Send to

Choose Destination
Am J Cardiol. 2001 Oct 1;88(7):737-43.

Efficacy of cholesterol levels and ratios in predicting future coronary heart disease in a Chinese population.

Author information

Department of Internal Medicine (Cardiology), National Taiwan University Hospital, Taipei, Taiwan, People's Republic of China


In this study, we assessed the efficacy of various lipid and lipoprotein measurements at baseline for predicting the risk for coronary heart disease (CHD) and determined the associated risk of CHD in subgroups stratified by different lipid and lipoprotein screening strategies to evaluate the adequacy of current total and low-density lipoprotein (LDL) cholesterol-based approaches in lipid management. We analyzed data from the Chin-Shan Community Cardiovascular Cohort study, a Chinese population-based prospective cohort study that began in 1990. During an 8-year follow-up period, 213 of 3,159 participants (6.7%) without CHD (aged > or =35 years) developed CHD. The total cholesterol/high-density lipoprotein (HDL) cholesterol ratio was the most powerful lipoprotein predictor of future CHD (hazard ratio 1.21 for a 1.0 increment in ratio; p <0.001). Subjects with "high-risk" LDL cholesterol levels (>160 mg/dl) and low total cholesterol/HDL cholesterol ratios (< or =5) had an incidence of CHD similar to those with low levels of both LDL cholesterol (< or =130 mg/dl) and total cholesterol/HDL cholesterol ratios (4.9% vs 4.6%). In contrast, subjects with "low-risk" LDL cholesterol levels (< or =130 mg/dl) and high total cholesterol/HDL cholesterol ratios (>5) had a 2.5-fold higher incidence of CHD than those with similar LDL cholesterol levels but low total cholesterol/HDL cholesterol ratios (p <0.001). Compared with using an LDL cholesterol level of 130 mg/dl as the cut-off point, using a total cholesterol/HDL cholesterol ratio of 5 was associated with superior specificity (73% vs 59%, p <0.001) and accuracy (72% vs 58%, p <0.001), and similar sensitivity (50% vs 53%). Our data indicate that current guidelines for lipid management may misclassify subjects with high levels of HDL and LDL cholesterol as well as those with low levels of HDL and LDL cholesterol. Using the ratio of total to HDL cholesterol as the initial screening tool can obviate this discrepancy.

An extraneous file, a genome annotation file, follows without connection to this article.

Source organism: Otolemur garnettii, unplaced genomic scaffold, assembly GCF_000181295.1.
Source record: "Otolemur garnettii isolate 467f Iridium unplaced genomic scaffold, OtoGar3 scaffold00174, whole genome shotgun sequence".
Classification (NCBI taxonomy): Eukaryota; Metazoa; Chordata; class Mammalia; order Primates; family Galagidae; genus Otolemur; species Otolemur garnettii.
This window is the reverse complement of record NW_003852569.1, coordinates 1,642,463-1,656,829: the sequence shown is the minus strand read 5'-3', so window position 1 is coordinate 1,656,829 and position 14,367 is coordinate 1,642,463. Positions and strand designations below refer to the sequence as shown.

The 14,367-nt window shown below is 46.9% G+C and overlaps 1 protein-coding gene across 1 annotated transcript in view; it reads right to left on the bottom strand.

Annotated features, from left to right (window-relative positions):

[Indexed for MEDLINE]

Supplemental Content

Full text links

Icon for Elsevier Science
Loading ...
Support Center